3. Study actively.  Don’t worry about facts first.  Focus on internalizing concepts.  Put them into your own words, and actively quiz yourself along the way.  Make sure you are able to recall concepts beyond just gaining recognition.
  4. Keep notes during your bar lectures, and make sure you clarify and supplement after.
  5. Summarize and teach what you learn.  Whenever possible, tell a friend or family member about key concepts.  I call this:  Tell a family friend something about the law.
  6. Survey, question, read, recite, review.  Engage with your readings by getting an overview of the materials, ask yourself questions, read, and find ways to reiterate.
  7. Use mnemonic devices to remember facts for better recall.  Use acronyms, common sayings, and image associations.

Other advice for your summer of study.  Sleep.  Eat.  Get outside.  Socialize.  Sleep some more.

Finally, if it helps, remember that not everyone passes the bar on the first try.  Many people have failed before, including First Lady Michelle Obama, presidential hopeful Hillary Clinton, California Governor Jerry Brown, and Kathleen Sullivan, former Dean of Stanford Law School.

New on the shelves – March 2015

coverOur list of new books is now updated.

In March, the Law Library received books on criminal law, international law, federalism, and legal careers, among many other topics.

One of our new books is Happiness & the Law, a University of Chicago Press title by Professors John Bronsteen, Christopher Buccafusco, and Jonathan S. Masur. From the publisher’s abstract:

“Drawing on new research in psychology, neuroscience, and economics, the authors. . . assess how the law affects people’s quality of life—and how it can do so in a better way. Taking readers through some of the common questions about and objections to the use of happiness research in law and policy, they consider two areas in depth: criminal punishment and civil lawsuits.”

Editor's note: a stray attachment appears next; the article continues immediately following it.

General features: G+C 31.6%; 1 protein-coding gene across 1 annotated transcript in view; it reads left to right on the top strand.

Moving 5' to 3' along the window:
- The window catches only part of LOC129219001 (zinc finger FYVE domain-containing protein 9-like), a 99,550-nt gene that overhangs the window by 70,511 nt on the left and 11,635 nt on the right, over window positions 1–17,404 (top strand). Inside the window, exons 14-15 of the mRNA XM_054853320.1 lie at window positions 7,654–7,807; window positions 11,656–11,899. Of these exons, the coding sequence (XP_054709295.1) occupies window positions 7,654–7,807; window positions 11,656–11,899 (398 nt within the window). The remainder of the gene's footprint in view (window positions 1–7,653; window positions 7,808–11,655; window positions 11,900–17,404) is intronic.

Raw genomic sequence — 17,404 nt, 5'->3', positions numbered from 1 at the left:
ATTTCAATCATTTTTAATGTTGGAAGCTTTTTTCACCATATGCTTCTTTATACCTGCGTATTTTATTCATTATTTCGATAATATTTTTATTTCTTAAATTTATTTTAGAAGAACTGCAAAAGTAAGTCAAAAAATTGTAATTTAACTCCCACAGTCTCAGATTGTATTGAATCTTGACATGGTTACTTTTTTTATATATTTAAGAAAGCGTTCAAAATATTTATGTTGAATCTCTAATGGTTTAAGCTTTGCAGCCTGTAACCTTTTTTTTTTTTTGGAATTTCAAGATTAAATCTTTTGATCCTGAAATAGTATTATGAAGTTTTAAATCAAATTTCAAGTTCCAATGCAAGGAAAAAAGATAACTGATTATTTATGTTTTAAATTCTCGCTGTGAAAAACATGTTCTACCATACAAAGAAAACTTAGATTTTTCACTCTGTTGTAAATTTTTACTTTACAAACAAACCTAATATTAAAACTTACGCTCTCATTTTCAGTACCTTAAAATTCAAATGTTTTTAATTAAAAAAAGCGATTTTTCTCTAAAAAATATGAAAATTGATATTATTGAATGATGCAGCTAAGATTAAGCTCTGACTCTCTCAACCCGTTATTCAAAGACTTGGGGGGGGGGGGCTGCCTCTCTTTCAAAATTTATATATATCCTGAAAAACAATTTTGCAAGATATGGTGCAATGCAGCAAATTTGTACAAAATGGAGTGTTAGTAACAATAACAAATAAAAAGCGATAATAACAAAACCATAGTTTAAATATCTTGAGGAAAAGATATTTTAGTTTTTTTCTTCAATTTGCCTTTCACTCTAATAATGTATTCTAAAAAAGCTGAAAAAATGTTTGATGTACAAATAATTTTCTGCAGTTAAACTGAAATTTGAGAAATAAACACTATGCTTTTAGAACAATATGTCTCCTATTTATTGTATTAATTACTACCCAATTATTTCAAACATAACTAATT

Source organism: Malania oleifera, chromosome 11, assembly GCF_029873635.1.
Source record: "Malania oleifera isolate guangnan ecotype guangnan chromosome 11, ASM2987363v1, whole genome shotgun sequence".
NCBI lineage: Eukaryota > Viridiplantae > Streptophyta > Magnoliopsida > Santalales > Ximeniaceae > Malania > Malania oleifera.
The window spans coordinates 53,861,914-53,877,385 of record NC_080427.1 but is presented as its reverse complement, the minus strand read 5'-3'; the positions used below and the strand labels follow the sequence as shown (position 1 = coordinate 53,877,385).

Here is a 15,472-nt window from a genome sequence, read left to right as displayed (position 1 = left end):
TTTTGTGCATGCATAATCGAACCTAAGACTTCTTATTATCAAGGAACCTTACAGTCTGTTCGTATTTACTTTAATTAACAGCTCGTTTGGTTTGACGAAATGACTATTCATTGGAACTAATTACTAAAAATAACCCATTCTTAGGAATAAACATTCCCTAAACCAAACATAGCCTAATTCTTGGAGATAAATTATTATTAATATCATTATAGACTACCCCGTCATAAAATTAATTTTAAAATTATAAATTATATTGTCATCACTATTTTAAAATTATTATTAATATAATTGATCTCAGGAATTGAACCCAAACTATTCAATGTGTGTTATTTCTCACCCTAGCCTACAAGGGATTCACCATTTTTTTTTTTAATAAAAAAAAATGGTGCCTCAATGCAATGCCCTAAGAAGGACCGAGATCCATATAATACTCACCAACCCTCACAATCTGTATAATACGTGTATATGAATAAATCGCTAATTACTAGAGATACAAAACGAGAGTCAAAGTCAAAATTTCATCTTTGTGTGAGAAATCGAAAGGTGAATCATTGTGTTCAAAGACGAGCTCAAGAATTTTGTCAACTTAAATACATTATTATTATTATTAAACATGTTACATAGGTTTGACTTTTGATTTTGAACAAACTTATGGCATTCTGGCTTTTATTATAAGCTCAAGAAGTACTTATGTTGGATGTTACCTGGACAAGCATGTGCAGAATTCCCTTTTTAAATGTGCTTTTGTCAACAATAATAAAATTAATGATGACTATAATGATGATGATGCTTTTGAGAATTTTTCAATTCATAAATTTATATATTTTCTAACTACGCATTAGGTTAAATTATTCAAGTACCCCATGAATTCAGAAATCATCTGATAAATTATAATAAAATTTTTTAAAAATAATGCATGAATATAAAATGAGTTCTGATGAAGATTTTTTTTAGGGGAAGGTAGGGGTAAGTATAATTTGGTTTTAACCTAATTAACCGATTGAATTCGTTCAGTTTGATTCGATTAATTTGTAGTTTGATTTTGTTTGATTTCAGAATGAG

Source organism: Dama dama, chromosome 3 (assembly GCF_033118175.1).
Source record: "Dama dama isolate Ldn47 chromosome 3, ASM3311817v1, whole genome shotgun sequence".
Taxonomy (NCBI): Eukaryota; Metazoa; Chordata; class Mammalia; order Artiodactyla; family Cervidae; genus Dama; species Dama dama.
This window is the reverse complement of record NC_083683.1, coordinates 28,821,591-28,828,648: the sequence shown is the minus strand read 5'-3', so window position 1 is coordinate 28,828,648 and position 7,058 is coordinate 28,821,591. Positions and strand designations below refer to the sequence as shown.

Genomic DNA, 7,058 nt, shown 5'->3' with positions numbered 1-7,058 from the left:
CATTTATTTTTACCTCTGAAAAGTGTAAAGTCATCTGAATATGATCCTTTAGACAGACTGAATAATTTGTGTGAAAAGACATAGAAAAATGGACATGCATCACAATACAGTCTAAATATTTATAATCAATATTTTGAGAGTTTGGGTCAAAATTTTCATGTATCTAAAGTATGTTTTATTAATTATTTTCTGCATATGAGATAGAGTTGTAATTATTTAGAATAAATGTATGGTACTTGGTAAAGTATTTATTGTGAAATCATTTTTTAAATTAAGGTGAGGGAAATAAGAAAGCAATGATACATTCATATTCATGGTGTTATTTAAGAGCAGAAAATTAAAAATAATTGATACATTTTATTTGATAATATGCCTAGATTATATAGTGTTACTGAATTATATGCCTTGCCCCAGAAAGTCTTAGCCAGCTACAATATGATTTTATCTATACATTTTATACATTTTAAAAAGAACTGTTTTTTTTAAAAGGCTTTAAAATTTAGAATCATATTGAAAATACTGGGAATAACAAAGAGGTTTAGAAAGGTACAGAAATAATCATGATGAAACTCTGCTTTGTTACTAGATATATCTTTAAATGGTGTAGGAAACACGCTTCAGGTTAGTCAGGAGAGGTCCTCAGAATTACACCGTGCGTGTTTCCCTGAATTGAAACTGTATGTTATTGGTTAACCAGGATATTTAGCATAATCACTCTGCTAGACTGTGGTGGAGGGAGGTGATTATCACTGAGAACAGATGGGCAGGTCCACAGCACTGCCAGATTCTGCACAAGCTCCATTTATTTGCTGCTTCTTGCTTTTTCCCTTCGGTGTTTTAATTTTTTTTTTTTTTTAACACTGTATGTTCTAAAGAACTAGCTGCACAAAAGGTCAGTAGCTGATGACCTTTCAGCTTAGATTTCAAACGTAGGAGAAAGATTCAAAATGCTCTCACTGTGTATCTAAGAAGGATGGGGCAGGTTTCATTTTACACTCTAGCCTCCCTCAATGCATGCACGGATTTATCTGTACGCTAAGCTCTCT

Check it out downstairs in the Stacks at K 380 .B765 2015.

The Law Library’s collection is constantly growing as we purchase books and other resources to support the scholarly and clinical work of faculty and students. Please let us know if you have a suggestion for a new book.

Put the pieces together

library-puzzle Take a break from studying and work on the UCI Law Library community puzzle. Look for it downstairs, right at the bottom of the stairs.  (Next to the annotated and official United States Code volumes in print!)

Brought to you by the Law Library’s Access & Circulation department staff members.

Hours – Reading & Examination, Summer

library-hoursOur hours are different in late April and early May because of Reading & Exam period. After that, hours will change again for the summer. Check our up-to-date calendar: Law Library Hours.

Our visitor policy is also different during the Reading & Exam period so that our space is conducive to study. During that time — April 23 through May 8 — only UCI Law students and UCI faculty and staff can use the Law Library.

Related links: UCI Law Academic Calendar | Law Library Hours

NYTimes.com for UCI Law

nyt-mobileNew! New York Times digital subscriptions for members of the UCI Law community!

In case you missed the April 1 email from one of the law librarians, instructions for registration are available:

NYT @ UCI Law Q&A – docs.google.com/a/lawnet.uci.edu

You’ll need to log in with your @lawnet account to view the instructions.

This subscription is limited to the Law School community. Contact the reference desk with questions.